The deep oceans can absorb enough heat to mask the effect of global warming for a decade at a time, say scientists at the National Center for Atmospheric Research (NCAR).
'Missing heat' has been something of a mystery during periods such as the last ten years, when global air temperatures have shown little sign of change. This is despite the fact that satellite measurements show that the discrepancy between incoming sunshine and outgoing radiation from Earth actually increased.
The implication was that the heat was building up somewhere other than in the atmosphere.
But the new study, based on computer simulations of global climate, indicates that the heat's to be found in ocean layers deeper than 1,000 feet. It also suggests that several more intervals like this can be expected over the next century, despite the trend towards overall warming continues.
"We will see global warming go through hiatus periods in the future," says NCAR's Gerald Meehl, lead author of the study. "However, these periods would likely last only about a decade or so, and warming would then resume. This study illustrates one reason why global temperatures do not simply rise in a straight line."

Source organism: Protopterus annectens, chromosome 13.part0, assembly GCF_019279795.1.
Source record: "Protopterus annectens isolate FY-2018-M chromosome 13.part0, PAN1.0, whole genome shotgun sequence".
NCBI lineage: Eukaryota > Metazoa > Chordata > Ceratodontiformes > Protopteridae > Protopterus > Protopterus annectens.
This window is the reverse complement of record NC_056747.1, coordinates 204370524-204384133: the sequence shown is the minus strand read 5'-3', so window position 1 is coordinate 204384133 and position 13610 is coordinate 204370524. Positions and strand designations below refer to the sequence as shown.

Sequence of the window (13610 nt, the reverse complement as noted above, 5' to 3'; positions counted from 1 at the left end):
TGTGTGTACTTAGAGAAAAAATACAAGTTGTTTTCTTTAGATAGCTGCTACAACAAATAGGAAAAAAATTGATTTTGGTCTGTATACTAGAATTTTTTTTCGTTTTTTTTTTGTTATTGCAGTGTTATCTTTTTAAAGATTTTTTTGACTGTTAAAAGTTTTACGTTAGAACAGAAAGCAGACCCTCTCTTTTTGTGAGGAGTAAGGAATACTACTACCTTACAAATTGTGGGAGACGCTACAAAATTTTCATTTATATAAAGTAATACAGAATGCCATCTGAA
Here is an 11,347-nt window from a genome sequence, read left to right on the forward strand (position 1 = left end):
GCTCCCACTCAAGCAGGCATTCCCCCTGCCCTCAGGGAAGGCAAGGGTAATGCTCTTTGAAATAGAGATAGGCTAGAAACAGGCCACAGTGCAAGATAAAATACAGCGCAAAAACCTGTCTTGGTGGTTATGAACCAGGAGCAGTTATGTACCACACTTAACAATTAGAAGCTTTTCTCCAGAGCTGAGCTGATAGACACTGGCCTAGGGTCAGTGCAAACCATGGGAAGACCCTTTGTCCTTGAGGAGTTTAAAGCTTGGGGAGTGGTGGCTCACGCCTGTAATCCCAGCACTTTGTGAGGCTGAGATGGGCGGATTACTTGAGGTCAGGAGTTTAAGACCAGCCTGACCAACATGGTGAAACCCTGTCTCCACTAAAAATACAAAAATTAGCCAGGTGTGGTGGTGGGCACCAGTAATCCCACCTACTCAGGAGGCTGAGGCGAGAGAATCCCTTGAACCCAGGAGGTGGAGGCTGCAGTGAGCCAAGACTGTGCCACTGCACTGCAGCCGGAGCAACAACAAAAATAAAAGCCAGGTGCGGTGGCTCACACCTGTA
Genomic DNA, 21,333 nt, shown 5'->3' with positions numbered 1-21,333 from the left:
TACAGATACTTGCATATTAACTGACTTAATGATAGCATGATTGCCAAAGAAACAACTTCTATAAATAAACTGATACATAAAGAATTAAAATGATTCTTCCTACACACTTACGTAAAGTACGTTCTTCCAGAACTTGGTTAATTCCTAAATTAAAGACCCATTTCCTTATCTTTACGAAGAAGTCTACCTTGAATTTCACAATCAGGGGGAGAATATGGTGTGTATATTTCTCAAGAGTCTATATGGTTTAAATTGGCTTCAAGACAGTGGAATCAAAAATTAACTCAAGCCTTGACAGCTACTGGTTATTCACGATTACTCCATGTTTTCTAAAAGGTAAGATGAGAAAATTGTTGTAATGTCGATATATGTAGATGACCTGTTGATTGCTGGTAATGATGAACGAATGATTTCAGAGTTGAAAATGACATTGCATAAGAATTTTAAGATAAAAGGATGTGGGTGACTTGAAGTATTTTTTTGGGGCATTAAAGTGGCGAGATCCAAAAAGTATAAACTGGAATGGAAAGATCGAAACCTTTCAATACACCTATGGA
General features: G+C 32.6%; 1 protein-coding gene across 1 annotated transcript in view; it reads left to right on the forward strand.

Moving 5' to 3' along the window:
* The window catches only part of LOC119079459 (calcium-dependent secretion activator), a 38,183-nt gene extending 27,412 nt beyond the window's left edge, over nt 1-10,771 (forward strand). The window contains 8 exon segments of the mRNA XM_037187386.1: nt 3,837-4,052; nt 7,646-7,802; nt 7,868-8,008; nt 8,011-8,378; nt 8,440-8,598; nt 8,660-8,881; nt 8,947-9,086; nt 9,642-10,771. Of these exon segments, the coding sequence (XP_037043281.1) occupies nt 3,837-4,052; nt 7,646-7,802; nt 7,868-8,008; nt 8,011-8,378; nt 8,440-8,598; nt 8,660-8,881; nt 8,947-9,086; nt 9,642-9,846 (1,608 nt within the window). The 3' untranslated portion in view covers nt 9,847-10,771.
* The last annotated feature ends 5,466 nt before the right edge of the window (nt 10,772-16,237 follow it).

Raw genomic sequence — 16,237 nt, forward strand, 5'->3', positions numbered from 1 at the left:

Meehl and his colleagues used the Community Climate System Model, developed by scientists at NCAR and the Department of Energy.
The simulations, which were based on projections of future greenhouse gas emissions from human activities, indicated that temperatures would rise by several degrees during this century. But each simulation also showed periods in which temperatures would stabilize for about a decade before climbing again.
During these hiatus periods, simulations showed that extra energy entered the oceans, with deeper layers absorbing a disproportionate amount of heat due to changes in oceanic circulation. The periods appear to coincide with La Niña events.
"This study suggests the missing energy has indeed been buried in the ocean," Trenberth says. "The heat has not disappeared, and so it cannot be ignored. It must have consequences."